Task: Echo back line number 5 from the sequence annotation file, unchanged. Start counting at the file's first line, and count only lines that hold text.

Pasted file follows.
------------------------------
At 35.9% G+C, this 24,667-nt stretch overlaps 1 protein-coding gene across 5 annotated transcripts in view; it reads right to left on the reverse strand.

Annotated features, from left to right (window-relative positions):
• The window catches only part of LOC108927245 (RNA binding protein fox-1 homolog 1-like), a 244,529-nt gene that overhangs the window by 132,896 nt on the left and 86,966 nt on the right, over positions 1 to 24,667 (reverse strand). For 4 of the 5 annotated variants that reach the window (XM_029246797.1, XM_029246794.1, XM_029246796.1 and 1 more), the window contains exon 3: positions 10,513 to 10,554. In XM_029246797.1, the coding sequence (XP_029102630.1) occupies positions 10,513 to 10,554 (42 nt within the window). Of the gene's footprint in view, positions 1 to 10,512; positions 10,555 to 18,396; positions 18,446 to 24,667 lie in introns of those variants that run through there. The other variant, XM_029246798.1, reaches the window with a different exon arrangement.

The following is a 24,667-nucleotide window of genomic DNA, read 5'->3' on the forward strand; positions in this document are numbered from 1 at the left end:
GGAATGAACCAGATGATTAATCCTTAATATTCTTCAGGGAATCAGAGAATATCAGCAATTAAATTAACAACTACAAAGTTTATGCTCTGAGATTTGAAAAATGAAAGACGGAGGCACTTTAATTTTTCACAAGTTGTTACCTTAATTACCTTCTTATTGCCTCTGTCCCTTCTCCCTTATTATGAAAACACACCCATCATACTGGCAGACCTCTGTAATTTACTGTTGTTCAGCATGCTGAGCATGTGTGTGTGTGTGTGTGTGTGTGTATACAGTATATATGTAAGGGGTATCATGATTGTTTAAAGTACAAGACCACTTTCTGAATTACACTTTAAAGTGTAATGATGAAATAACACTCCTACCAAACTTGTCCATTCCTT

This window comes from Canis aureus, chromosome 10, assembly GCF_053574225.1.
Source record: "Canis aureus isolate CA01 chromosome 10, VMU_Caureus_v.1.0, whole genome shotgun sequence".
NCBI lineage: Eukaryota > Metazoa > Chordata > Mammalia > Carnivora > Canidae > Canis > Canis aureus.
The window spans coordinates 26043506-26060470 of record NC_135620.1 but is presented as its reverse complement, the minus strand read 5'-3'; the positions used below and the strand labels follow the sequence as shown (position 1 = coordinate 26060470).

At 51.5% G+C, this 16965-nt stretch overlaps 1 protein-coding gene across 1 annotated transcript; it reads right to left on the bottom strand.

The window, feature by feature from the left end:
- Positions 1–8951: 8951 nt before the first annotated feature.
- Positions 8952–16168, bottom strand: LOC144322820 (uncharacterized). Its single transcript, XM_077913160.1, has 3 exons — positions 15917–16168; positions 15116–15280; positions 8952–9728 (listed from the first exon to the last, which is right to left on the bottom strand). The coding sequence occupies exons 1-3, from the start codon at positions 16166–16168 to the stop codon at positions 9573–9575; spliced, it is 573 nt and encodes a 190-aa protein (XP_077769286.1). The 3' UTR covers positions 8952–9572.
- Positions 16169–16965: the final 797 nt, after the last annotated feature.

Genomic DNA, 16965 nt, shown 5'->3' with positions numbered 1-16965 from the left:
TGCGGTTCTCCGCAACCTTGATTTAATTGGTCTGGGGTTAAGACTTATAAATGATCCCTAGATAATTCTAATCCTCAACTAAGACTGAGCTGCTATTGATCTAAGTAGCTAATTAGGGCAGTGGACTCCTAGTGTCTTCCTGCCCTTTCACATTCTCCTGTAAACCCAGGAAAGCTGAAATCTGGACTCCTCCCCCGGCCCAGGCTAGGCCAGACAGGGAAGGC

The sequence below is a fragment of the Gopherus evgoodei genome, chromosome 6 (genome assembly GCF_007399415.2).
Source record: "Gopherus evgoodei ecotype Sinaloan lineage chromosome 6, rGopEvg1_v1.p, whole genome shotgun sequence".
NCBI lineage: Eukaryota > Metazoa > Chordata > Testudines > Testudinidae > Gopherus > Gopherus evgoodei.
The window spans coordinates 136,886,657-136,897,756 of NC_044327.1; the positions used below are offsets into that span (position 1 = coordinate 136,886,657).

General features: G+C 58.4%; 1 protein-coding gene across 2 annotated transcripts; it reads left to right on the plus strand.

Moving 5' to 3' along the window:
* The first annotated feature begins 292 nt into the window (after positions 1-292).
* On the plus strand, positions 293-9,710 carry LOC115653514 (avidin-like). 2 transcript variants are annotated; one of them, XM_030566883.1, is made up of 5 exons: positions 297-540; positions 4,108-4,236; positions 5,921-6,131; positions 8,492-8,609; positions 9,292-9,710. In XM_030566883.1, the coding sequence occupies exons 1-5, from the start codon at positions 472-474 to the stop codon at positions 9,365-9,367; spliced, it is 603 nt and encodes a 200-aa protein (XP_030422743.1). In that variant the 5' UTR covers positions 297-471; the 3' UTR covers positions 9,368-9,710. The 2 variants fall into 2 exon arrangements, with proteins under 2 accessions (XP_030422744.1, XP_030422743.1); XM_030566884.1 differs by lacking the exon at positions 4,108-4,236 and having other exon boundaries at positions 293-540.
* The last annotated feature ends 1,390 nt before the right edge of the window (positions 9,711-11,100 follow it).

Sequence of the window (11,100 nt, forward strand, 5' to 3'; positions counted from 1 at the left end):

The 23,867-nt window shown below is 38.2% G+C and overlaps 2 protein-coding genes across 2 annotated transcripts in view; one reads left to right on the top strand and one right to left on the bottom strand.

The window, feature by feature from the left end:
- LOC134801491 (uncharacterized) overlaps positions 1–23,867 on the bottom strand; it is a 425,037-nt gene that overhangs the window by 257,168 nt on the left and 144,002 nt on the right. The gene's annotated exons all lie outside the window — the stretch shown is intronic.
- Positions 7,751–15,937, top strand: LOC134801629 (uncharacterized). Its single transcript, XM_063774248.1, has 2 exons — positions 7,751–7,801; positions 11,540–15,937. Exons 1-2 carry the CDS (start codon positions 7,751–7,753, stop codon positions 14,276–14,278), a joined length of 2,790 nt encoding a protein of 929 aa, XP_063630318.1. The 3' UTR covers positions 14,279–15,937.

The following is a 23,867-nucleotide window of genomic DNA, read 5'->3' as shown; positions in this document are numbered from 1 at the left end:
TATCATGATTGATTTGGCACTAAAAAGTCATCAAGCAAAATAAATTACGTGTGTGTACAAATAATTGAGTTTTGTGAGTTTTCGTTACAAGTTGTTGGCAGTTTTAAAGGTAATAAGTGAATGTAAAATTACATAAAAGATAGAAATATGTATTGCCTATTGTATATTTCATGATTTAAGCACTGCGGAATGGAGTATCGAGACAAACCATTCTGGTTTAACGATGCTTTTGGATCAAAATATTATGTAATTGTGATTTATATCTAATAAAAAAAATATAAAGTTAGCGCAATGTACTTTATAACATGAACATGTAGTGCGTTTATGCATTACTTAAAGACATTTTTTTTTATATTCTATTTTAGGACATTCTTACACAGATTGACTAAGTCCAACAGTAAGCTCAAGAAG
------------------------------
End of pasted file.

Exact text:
GGAATGAACCAGATGATTAATCCTTAATATTCTTCAGGGAATCAGAGAATATCAGCAATTAAATTAACAACTACAAAGTTTATGCTCTGAGATTTGAAAAATGAAAGACGGAGGCACTTTAATTTTTCACAAGTTGTTACCTTAATTACCTTCTTATTGCCTCTGTCCCTTCTCCCTTATTATGAAAACACACCCATCATACTGGCAGACCTCTGTAATTTACTGTTGTTCAGCATGCTGAGCATGTGTGTGTGTGTGTGTGTGTGTGTATACAGTATATATGTAAGGGGTATCATGATTGTTTAAAGTACAAGACCACTTTCTGAATTACACTTTAAAGTGTAATGATGAAATAACACTCCTACCAAACTTGTCCATTCCTT